On Visiting Grant County

The farmhouse is gone now
          the foundation overtaken
          by weeds and honeysuckle…
               the scent of which
               fills this country air.

The old house
never was much
just lapboards and shingles
          miss matched and
          carried in by Granddaddy Carr.
But it kept out the cold
               in winter and
the storms of summer.
I can still see it
          even among shambles and brambles
of days gone by.

The yard is over run too and
rabbits hide
in the same places I once did
          when cousins
          tried to tag me
          in a game of hide and seek or
          kick the can.

Granny’s buttercups
have flourished
their yellow blooms
          peek out above
the burrs and briars.
They survived on their own
just like most of the grandkids did
          when they left this old farm.

Across the road
now pot holed, rutted and
nearly impassable
where once was a the garden.
The pride and plenty
          of my granddaddy.
Over there tomatoes and potatoes and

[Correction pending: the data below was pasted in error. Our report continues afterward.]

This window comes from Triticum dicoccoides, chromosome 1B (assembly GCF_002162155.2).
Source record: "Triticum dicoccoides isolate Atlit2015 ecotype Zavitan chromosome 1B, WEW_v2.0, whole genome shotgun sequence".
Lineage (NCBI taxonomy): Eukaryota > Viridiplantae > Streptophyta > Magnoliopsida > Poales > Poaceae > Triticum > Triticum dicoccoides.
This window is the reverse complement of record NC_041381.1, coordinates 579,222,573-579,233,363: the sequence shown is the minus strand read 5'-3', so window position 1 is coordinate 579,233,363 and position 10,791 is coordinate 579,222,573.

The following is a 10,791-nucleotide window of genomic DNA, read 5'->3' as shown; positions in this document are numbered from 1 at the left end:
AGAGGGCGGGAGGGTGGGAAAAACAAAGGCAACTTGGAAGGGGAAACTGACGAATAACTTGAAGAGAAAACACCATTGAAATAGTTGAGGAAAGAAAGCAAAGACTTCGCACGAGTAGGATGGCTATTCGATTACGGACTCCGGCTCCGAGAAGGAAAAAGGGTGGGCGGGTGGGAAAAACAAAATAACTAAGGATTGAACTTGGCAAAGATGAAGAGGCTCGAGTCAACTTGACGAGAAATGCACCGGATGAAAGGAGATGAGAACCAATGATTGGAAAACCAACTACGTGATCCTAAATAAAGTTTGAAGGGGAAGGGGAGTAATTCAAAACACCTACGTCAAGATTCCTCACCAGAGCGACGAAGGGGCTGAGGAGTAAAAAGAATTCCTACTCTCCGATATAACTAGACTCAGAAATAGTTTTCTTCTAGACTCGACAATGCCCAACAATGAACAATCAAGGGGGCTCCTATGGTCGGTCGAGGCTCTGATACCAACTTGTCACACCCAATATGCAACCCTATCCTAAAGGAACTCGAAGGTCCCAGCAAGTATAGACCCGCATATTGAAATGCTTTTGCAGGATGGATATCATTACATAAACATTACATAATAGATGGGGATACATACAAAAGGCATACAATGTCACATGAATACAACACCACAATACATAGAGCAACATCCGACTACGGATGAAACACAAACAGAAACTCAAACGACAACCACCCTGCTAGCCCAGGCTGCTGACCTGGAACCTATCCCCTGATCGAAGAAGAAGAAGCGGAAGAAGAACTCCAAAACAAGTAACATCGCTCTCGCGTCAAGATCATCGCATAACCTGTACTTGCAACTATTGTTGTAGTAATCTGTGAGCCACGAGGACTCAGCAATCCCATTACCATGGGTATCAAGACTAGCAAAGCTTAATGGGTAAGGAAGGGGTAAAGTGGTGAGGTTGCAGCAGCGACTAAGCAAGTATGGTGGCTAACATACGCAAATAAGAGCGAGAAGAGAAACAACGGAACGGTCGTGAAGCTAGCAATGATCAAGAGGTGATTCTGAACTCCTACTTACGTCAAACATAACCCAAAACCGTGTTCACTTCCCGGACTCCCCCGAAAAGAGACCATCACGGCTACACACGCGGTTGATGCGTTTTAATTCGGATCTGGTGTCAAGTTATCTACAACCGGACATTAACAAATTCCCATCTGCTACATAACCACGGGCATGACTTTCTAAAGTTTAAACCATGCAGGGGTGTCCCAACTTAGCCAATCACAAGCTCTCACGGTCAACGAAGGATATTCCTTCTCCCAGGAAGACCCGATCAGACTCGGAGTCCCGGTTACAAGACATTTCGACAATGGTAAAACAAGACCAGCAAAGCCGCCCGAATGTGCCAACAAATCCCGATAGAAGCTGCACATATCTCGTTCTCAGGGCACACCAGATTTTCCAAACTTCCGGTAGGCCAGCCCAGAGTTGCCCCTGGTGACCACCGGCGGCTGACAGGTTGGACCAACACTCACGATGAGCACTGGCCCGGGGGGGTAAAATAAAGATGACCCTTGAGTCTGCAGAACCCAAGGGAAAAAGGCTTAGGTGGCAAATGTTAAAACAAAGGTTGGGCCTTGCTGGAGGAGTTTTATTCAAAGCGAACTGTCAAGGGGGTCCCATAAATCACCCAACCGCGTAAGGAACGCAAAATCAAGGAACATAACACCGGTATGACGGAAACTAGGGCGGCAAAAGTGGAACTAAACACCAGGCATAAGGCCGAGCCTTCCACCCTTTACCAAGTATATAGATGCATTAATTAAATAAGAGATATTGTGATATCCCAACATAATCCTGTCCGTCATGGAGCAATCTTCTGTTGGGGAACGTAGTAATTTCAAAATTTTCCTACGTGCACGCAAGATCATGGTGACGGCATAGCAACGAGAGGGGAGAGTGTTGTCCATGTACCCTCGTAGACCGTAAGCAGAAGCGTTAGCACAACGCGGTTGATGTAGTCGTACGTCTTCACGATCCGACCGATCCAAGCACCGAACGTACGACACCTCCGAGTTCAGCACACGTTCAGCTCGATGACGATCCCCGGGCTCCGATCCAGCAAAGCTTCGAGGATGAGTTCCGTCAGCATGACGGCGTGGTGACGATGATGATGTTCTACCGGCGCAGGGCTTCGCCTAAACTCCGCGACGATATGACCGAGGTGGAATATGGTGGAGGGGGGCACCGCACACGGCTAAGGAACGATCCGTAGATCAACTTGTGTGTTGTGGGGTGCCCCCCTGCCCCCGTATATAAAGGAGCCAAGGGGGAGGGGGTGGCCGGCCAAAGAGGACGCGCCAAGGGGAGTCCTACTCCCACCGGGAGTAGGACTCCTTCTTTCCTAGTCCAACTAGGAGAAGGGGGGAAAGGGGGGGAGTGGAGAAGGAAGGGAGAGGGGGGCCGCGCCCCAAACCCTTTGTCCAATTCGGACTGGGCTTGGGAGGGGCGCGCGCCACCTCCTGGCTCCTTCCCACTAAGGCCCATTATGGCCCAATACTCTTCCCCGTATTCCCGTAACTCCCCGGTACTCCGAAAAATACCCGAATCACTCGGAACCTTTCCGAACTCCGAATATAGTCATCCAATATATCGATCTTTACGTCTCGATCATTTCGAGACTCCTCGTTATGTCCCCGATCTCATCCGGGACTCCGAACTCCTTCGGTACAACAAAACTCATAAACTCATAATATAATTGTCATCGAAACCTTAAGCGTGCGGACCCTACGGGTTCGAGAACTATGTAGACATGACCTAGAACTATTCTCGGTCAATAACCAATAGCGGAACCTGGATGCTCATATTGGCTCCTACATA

beans on poles
          grew abundantly
          in this fertile soil.
And gourds grew there too
          long handled dipper gourds
          basket gourds and
          little yellow and green ones.
The vines engulfed every inch
          they could find.
I drank cold well water
          from those gourds
          dried and cured and
          carved just right
for drinking.

On down the road
there’s a creek
          Eagle Creek…
Who knows where it springs up from
but it meanders its way
          completely around this farm.
There are shallow ripples and
deep holes where
Brim and Bass
live a fat life.
But many a cane pole and
worms have lured them out.

Somewhere down there
on a muddy bank
there is a big flat rock…
          Granny Carr’s favorite place
to tempt hungry fish.
She was a master fisherman
          with her straw hat
               cane pole
               red and white bobber and
               a few worms.
She could sit for hours
          waiting for a nibble.
I never had much patience
in those days.
I was many years
          learning that lesson
but I finally did.

The days of whittles on the porch and
kids running in the yard
          are past reduced
now to wild buttercups and
But the life of this farm
lives on.

It lives on in every kid
          who ever kicked a can i
n every Uncle
          who ever planted a seed
or every mother
          who woke to a rooster crowing.

It lives on in our memory and
          can never die
as long as there is one of us around to tell the story.

Tony Sexton